So, I suppose instead of trying to conquer the Temple of Ennui, perhaps I should hang out and stay a few days (or weeks) in one of its suites. Maybe lounge around by the pool, raid the minibar, whatever. As my mom once told me, "You're bored? Good. Be bored. It's good for you."

Saturday, June 2, 2007

Hell yeah.

Ther's no other way to describe seeing an entire small town turn out to the ribbon cutting of a building you've worked on and bled over and stayed up for and missed eight months of weekends for and worried about and watched go up column by metal stud by sheet of drywall by light fixture by carpet roll. I've been on Wheatlands since the middle of October 2005, and seeing everyone stand in the parking lot of my little (well, 70,000sf) hospital on an unseasonably cold rainy day with tornadoesque clouds on the horizon means a lot. Some local politicians came out and chattered a bit, but it was more meaningful to have the bigwigs (the CEO, the hospital's board president, and my big boss Alex) thank us for all our work. And hell yeah I liked hearing my name over that PA system. That CEO's nly laid eyes on me three times, but he gave me major props during his speech (and attributed some tasks to me that I didn't do, which makes me wonder if Howie's head didn't explode). It was beyond a delight to walk around the building and listen to people go "oohhhhh" over and over. 100,000 words in the English language, and nothing says it better than "oohhhh." What can a shorty say?

I drove Susanna there and back. She designed the interior finish palette, which was glorious (and no, that's not a gushy exaggeration--they were glorious and warm and beautiful), and her car was having issues so I drove. We both agreed that Leslie, who was still having to partly run Pomme de Terre because Jacqueline is only back part time, is losing her damn mind and is frustrating the hell out of everyone. Wanda, on the other hand, has been given some tasks on a secondary PdT project that, combined with being on or doing whatever she's doing, makes her quite enjoyable to work with. Leslie, however, is doing what I did on Wheatlands. The team has been told that they're not allowed to work overtime, but she won't just tell Howie, "This new task you've given me requires that I work overtime if you want all of this done by the end of Thursday." Susanna has no problem saying this sort of thing. when she does, Howie prioritizes her tasks, which allows her to--guess what?--work only 40 hours a week like she's supposed to. Susanna also has a zingy sense of humor, which makes me like her even more.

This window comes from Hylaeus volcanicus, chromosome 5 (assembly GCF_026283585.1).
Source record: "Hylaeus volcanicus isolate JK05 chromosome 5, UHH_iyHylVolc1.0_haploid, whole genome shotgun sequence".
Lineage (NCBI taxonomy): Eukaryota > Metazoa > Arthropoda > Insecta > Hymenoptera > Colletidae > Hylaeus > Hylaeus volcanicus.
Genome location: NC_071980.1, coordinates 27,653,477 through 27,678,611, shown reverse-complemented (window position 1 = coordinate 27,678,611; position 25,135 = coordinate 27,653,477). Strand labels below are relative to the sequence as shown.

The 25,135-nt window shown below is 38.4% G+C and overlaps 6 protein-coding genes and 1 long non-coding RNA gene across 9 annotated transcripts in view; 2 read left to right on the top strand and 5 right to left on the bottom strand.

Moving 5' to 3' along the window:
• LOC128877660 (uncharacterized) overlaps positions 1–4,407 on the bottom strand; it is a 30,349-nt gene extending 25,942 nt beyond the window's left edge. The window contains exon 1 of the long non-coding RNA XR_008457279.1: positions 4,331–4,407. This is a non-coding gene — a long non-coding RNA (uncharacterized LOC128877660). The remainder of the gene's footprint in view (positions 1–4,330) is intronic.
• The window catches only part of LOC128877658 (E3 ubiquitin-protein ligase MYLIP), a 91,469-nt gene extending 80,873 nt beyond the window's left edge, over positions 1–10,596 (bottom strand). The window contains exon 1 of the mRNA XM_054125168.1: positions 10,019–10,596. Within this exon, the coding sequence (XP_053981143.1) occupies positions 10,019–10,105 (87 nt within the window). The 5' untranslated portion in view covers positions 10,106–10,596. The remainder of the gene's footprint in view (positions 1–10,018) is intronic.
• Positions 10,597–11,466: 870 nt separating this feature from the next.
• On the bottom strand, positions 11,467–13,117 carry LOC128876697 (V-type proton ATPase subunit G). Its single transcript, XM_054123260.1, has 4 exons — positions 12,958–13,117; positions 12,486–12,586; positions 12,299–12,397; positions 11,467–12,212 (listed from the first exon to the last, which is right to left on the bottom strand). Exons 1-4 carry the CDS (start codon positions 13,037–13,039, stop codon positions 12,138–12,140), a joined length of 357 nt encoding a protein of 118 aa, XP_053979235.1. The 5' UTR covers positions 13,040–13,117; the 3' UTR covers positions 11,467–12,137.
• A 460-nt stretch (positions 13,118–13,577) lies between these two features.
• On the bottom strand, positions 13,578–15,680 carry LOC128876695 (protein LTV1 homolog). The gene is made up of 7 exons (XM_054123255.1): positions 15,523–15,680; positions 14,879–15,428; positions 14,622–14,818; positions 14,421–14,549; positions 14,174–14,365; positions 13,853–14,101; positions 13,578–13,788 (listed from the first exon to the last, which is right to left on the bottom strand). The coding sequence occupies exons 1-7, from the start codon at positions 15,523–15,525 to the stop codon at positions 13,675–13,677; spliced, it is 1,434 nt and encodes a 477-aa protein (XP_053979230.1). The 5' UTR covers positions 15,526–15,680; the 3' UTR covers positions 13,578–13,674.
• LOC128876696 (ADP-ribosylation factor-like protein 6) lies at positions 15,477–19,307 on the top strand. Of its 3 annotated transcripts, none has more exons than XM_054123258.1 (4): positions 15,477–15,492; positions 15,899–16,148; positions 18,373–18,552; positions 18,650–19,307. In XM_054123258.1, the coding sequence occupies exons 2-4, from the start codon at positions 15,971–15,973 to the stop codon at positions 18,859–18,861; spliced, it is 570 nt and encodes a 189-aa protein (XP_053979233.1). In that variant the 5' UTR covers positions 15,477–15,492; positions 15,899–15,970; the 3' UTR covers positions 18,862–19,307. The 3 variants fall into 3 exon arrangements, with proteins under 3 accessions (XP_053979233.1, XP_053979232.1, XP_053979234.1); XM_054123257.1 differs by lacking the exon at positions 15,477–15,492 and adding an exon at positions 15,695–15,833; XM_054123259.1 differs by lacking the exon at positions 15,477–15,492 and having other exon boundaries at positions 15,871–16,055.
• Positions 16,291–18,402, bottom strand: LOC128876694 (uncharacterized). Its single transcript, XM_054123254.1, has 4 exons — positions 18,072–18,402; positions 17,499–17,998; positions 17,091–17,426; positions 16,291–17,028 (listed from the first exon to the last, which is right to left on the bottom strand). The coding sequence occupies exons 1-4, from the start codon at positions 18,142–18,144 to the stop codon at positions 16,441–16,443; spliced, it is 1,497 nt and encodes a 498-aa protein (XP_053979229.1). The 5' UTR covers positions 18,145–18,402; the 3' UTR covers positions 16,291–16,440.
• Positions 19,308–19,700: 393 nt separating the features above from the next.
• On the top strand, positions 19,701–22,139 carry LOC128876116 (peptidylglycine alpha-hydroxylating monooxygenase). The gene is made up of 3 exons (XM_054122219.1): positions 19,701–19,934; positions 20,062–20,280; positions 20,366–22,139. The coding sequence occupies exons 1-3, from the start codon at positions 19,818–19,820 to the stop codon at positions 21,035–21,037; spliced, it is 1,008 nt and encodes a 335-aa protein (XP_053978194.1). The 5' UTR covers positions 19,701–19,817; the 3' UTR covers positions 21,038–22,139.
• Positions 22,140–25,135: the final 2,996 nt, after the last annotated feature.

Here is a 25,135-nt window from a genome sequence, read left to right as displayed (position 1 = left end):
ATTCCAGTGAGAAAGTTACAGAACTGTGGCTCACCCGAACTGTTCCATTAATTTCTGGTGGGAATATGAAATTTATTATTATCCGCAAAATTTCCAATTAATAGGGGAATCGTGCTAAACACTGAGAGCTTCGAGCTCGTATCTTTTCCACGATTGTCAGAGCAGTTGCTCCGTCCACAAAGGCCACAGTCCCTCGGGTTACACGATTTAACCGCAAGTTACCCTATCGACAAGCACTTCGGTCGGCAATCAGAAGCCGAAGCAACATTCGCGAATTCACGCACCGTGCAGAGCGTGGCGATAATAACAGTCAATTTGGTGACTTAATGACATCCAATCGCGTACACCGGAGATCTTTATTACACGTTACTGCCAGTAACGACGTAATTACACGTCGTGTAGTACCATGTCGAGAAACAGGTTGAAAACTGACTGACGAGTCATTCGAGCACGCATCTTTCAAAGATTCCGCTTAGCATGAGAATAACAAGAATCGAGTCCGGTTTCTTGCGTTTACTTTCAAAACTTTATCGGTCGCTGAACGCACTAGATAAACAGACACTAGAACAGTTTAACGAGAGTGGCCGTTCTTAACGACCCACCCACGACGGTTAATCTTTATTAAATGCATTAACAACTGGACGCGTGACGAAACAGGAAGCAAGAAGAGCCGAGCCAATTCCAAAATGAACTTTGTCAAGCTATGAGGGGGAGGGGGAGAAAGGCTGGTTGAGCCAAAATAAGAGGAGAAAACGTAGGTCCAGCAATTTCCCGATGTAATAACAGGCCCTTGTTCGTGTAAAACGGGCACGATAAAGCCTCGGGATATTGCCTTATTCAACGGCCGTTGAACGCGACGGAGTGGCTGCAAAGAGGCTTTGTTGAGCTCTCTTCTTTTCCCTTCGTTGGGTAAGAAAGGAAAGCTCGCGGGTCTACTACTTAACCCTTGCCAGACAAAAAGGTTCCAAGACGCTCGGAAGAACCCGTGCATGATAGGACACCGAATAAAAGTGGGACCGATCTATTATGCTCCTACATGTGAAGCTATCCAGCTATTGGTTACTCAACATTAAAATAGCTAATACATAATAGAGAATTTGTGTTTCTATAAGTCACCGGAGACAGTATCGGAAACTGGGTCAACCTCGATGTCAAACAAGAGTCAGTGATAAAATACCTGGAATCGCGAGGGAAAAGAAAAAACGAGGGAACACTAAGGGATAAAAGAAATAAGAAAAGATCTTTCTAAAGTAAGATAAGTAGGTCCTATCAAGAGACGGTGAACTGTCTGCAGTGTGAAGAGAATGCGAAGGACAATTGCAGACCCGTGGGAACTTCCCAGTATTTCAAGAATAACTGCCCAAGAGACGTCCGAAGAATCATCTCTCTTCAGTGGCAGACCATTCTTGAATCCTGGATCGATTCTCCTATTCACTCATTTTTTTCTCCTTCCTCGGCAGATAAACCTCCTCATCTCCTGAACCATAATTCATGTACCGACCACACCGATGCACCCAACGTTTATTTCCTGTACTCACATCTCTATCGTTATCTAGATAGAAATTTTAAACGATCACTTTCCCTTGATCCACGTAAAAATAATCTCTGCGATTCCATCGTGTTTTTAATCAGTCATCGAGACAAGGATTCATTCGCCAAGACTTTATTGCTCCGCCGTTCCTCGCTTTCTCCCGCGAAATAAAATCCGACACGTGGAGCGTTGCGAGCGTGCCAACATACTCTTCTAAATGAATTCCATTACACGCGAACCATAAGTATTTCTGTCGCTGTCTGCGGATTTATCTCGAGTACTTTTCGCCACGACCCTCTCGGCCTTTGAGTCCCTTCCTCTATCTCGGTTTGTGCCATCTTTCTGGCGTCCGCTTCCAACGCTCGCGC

She and I were the last to leave the ribbon cutting. Derek came out to see how the building's exterior (which he designed), then had to leave early to make an appointment back in Denver. Alex and Howie rode together, which sounded like a recipe for disaster. Howie tried to hitch a ride with me at first. "Would you mind?" he asked. "I've had two huge had-to-go-to-court speeding tickets, and if I get another one they'll take my license away." I quoted this to Susanna, who said, "So he wants to ride with someone as opposed to exercising some self control?" Like I said, Susanna's got a great wit. Howie ended up having to drive his car whil Alex used to the time to read some contracts and make some phone calls.

While standing in the parking lot at Wheatlands, my cell hone went off. Turned out the be Derek, laughing his ass off. "Guess who I just passed on the highway, pulled over on the side of the road by a Kansas state trooper just outside of Sunnyvale?"
"...oh God, no!" I started to laugh.
"Yep," said Derek. "Howie...with Alex in the car."
I passed the message on to Susanna, who crowed in vindication.
I got another cell phone call on the way back to Denver from my owner's rep. "Pixie, What kind of car does Howie drive?"
I described it (candy apple black late model muscle car), and the rep said, "Well, I think I saw him pulled over by a state trooper--"
"--outside of Sunnyvale?" I asked.

He cackled. "YES! That's just the place! Oh Lord, it WAS him!"
Susanna could hear the rep laughing al the way from the passenger seat. She shook her head. "The cops won't have to take his license away. His wife's gonna do it for them."

Was it a good day? An amusing day? Hell yeah.